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Debunking Development in Rural India
When I arrived at my host family’s house in rural India, I immediately wondered how and why they had a TV and no toilet. I soon realized the intricacies of development and the priorities of families are much more complex than meets the outsiders eye.
“The concept that development is money continues to oppress and exploit those without it,” said Sonal Bhatt (“Sonalben”), one of the founders of Lok Mitra, a small NGO in Dhedhuki, a village in rural Gujarat, India. I had immediately judged a TV as a sign of development, but was it? “A lot of development now is running towards things and money, but this is running backwards, ” said Sonalben, using an example of buying Colgate toothpaste instead of using branches from the Neem tree, an Ayurvedic (traditional Indian medicine) solution that has been used for ages.
Lok Mitra has been in existence since 1989 and the kind of change or development the organization hopes to bring is not one based on power. “We don’t believe in change that is catalyzed by positions of power,” said Chaitanya Bhatt (“Chatanyabhai”), Sonalben’s husband and co-founder of Lok Mitra. Instead, they hope to create mutually beneficial relationships, “when you go into the village, you shouldn’t find everything that is wrong. There is a lot we can learn,” said Chaitanyabhai.
Staying with a family in the village of Madava, I became part of the household for a few days. While the initial adjustment to life without being able to fluently speak the language or have consistent electricity, running water, and a toilet proved to be difficult, by the time I had to leave, I couldn’t help but feel that there was much more to learn from my 30 person host family.
Each morning began with sweeping and cleaning the area around the cows and buffalo before the sunrise. When we went to the field, it was difficult work, and long hours, but working alongside the women, we chatted and sang and drank tea and water together. Did they enjoy it? Did they desire something else? From what I understood, it seemed as though many of the women in the family were satisfied, though the language barrier left room for many unanswered questions.
What can those of us in cities learn from villages, or those of us in so-called developed countries learn from the developing world? We can learn a bit more about being less wasteful, perhaps something about crops and crop patterns, when to harvest and what to do with the harvests. In addition, I know I can learn more about cooking and cows and how everything has a use and a role, even cow poop, which is used as fuel for cooking and to fertilize plants.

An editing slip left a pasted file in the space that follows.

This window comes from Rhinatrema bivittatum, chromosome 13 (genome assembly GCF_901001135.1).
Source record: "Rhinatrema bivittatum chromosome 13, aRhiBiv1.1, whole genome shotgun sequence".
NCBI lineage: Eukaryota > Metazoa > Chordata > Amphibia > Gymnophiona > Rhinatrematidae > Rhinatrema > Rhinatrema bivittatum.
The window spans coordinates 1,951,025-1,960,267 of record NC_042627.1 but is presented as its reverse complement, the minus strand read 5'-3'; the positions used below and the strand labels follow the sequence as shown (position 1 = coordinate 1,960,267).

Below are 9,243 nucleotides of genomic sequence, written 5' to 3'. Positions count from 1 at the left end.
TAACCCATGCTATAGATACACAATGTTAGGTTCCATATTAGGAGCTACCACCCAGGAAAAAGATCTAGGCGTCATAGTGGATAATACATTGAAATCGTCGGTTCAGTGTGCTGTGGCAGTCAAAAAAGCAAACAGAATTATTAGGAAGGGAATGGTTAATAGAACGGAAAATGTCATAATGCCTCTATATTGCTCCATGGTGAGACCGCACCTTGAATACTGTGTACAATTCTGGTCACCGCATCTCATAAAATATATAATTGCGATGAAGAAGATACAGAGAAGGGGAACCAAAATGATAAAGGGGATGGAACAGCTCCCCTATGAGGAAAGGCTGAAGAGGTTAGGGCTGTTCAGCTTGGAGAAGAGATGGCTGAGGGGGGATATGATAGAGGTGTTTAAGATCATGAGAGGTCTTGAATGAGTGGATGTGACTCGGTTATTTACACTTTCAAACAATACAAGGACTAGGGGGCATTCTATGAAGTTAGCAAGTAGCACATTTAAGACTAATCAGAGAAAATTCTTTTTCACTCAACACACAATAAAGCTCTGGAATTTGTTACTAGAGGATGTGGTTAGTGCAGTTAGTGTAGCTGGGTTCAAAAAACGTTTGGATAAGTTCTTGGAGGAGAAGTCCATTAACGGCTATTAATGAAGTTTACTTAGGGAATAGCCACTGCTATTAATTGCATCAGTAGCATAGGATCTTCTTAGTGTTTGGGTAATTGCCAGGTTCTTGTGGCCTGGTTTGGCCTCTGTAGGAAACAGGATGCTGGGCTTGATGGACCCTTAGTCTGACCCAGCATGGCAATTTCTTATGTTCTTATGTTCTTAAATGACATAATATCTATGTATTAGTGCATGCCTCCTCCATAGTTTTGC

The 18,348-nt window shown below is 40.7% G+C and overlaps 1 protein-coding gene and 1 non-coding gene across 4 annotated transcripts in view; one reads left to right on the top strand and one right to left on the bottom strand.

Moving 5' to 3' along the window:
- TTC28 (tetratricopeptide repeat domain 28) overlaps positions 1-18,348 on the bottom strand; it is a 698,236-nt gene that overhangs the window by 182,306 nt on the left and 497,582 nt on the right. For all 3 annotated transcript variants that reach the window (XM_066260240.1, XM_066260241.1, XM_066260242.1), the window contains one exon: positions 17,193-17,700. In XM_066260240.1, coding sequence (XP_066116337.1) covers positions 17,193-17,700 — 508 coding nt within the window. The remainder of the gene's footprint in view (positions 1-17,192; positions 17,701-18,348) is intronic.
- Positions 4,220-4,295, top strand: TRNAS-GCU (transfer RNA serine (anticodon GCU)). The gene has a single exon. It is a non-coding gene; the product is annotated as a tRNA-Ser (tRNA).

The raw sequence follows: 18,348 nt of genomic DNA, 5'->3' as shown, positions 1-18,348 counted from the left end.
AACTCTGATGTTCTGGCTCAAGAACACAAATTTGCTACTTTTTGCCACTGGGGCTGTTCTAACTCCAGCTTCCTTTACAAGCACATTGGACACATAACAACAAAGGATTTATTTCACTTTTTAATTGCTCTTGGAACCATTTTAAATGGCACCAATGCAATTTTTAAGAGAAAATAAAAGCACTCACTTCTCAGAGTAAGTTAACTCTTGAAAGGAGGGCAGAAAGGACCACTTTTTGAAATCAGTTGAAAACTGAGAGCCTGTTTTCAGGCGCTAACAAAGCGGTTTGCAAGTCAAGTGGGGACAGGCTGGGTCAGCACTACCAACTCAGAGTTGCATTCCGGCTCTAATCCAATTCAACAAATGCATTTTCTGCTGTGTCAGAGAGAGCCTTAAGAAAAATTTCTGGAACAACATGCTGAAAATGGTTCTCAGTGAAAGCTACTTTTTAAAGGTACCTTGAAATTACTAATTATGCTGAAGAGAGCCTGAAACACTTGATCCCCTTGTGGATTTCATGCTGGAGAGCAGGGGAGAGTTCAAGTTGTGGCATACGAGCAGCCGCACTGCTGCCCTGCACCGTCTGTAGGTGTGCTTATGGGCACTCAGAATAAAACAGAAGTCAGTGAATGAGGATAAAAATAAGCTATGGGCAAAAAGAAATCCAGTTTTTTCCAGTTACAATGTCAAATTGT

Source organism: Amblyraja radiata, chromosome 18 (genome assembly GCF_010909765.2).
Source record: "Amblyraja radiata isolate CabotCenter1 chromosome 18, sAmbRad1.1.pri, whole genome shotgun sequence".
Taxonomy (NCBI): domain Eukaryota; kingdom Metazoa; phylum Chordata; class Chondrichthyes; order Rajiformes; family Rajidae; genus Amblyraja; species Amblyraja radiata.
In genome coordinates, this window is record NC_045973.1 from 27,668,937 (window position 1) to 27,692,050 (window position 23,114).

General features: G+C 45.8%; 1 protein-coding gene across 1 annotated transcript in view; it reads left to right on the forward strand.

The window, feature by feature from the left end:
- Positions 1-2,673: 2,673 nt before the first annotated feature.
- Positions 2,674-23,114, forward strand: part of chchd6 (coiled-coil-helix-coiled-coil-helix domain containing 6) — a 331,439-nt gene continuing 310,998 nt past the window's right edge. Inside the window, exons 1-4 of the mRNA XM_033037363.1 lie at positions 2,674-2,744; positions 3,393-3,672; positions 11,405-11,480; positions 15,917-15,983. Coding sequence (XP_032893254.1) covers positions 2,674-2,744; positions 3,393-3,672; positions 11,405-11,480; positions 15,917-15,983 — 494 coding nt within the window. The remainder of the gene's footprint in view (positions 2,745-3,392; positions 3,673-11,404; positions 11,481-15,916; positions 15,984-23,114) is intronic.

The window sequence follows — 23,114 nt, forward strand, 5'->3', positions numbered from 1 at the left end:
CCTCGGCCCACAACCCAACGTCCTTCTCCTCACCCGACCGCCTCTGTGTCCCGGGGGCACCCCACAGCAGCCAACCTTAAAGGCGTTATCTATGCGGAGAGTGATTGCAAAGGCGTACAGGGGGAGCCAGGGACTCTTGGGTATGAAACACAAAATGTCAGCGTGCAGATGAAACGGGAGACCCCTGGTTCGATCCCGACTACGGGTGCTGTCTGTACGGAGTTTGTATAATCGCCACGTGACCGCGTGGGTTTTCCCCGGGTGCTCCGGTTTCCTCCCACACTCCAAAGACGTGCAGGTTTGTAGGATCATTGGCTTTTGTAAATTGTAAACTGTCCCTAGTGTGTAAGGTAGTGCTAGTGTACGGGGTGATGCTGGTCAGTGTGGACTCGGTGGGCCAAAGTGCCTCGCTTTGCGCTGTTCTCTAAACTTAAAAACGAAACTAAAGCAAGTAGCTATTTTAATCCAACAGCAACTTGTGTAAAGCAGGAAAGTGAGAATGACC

Since 1989, Chaitanyabhai and Sonalben’s NGO Lok Mitra has developed an informal school, a Bal Mandir (preschool), a place to receive Ayurvedic medicine, provide disaster relief, and other income-generating projects for those below the poverty line. Since its inception Chaitanyabhai and Sonalben have lived and worked among the people they are serving.
When I asked them if it was difficult to move to the village, Chaitanyabhai replied, “What is your definition of difficulty?” He described how he does not feel like daily problems one would encounter in the developed world, such as missing a bus, is difficult. “We are learning from the villagers,” he said, describing a time of drought, he added, “we are learning how to enjoy such difficulties.”
Living in the village for so long, I asked Chaitanyabhai and Sonalben what they have learned from the villagers. They responded that they have learned to live simply. They have learned that “when you do a lot of work or put effort in, there is no need to show off.” They also see the connection between doing physical labor and being mentally fit.
I don’t pretend to understand why a toilet has not yet been deemed a priority in the family I stayed with, and I am still confused by what development should look like, but instead of focusing on what rural India should be learning and doing, perhaps we should focus instead on what it can teach us.